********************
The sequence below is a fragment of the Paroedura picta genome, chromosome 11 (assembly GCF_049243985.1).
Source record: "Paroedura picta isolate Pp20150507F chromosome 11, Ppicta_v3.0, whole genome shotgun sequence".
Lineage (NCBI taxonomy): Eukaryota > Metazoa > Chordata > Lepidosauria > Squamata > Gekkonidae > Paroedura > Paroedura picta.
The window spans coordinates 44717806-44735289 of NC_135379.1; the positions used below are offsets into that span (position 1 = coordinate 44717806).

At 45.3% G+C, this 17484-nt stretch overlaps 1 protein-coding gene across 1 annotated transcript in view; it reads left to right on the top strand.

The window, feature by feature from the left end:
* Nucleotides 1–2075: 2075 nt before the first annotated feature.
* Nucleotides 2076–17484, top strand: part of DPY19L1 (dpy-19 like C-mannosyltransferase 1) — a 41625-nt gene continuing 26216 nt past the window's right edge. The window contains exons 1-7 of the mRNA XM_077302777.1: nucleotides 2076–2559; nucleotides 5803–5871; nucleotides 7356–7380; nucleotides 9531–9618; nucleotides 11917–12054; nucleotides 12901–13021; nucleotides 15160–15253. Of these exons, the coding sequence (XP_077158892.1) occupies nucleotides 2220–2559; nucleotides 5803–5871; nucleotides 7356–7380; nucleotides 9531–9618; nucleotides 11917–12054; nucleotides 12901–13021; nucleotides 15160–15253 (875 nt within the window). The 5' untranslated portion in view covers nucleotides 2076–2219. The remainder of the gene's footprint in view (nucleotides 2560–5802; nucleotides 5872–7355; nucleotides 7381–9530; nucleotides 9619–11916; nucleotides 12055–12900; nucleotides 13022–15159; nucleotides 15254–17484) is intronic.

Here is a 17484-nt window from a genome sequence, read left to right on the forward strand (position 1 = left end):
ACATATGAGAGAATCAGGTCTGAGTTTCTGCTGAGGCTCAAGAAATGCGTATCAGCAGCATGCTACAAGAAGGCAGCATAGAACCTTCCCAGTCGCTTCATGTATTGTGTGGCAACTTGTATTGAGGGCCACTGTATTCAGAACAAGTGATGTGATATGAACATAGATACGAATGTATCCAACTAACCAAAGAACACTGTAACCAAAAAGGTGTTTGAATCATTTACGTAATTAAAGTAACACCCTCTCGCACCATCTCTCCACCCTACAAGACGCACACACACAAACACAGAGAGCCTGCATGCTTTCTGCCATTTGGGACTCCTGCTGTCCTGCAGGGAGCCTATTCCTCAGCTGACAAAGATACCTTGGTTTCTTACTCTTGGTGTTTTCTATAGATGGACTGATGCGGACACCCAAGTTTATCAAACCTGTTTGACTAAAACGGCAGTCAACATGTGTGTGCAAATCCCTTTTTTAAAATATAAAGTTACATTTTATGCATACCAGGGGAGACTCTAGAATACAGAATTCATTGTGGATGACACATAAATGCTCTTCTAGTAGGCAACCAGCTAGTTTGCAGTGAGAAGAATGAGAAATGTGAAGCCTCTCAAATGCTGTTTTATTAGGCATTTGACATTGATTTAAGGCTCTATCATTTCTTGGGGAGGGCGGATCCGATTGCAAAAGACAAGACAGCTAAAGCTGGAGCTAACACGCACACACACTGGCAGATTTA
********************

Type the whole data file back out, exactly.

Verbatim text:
The sequence below is a fragment of the Paroedura picta genome, chromosome 11 (assembly GCF_049243985.1).
Source record: "Paroedura picta isolate Pp20150507F chromosome 11, Ppicta_v3.0, whole genome shotgun sequence".
Lineage (NCBI taxonomy): Eukaryota > Metazoa > Chordata > Lepidosauria > Squamata > Gekkonidae > Paroedura > Paroedura picta.
The window spans coordinates 44717806-44735289 of NC_135379.1; the positions used below are offsets into that span (position 1 = coordinate 44717806).

At 45.3% G+C, this 17484-nt stretch overlaps 1 protein-coding gene across 1 annotated transcript in view; it reads left to right on the top strand.

The window, feature by feature from the left end:
* Nucleotides 1–2075: 2075 nt before the first annotated feature.
* Nucleotides 2076–17484, top strand: part of DPY19L1 (dpy-19 like C-mannosyltransferase 1) — a 41625-nt gene continuing 26216 nt past the window's right edge. The window contains exons 1-7 of the mRNA XM_077302777.1: nucleotides 2076–2559; nucleotides 5803–5871; nucleotides 7356–7380; nucleotides 9531–9618; nucleotides 11917–12054; nucleotides 12901–13021; nucleotides 15160–15253. Of these exons, the coding sequence (XP_077158892.1) occupies nucleotides 2220–2559; nucleotides 5803–5871; nucleotides 7356–7380; nucleotides 9531–9618; nucleotides 11917–12054; nucleotides 12901–13021; nucleotides 15160–15253 (875 nt within the window). The 5' untranslated portion in view covers nucleotides 2076–2219. The remainder of the gene's footprint in view (nucleotides 2560–5802; nucleotides 5872–7355; nucleotides 7381–9530; nucleotides 9619–11916; nucleotides 12055–12900; nucleotides 13022–15159; nucleotides 15254–17484) is intronic.

Here is a 17484-nt window from a genome sequence, read left to right on the forward strand (position 1 = left end):
ACATATGAGAGAATCAGGTCTGAGTTTCTGCTGAGGCTCAAGAAATGCGTATCAGCAGCATGCTACAAGAAGGCAGCATAGAACCTTCCCAGTCGCTTCATGTATTGTGTGGCAACTTGTATTGAGGGCCACTGTATTCAGAACAAGTGATGTGATATGAACATAGATACGAATGTATCCAACTAACCAAAGAACACTGTAACCAAAAAGGTGTTTGAATCATTTACGTAATTAAAGTAACACCCTCTCGCACCATCTCTCCACCCTACAAGACGCACACACACAAACACAGAGAGCCTGCATGCTTTCTGCCATTTGGGACTCCTGCTGTCCTGCAGGGAGCCTATTCCTCAGCTGACAAAGATACCTTGGTTTCTTACTCTTGGTGTTTTCTATAGATGGACTGATGCGGACACCCAAGTTTATCAAACCTGTTTGACTAAAACGGCAGTCAACATGTGTGTGCAAATCCCTTTTTTAAAATATAAAGTTACATTTTATGCATACCAGGGGAGACTCTAGAATACAGAATTCATTGTGGATGACACATAAATGCTCTTCTAGTAGGCAACCAGCTAGTTTGCAGTGAGAAGAATGAGAAATGTGAAGCCTCTCAAATGCTGTTTTATTAGGCATTTGACATTGATTTAAGGCTCTATCATTTCTTGGGGAGGGCGGATCCGATTGCAAAAGACAAGACAGCTAAAGCTGGAGCTAACACGCACACACACTGGCAGATTTA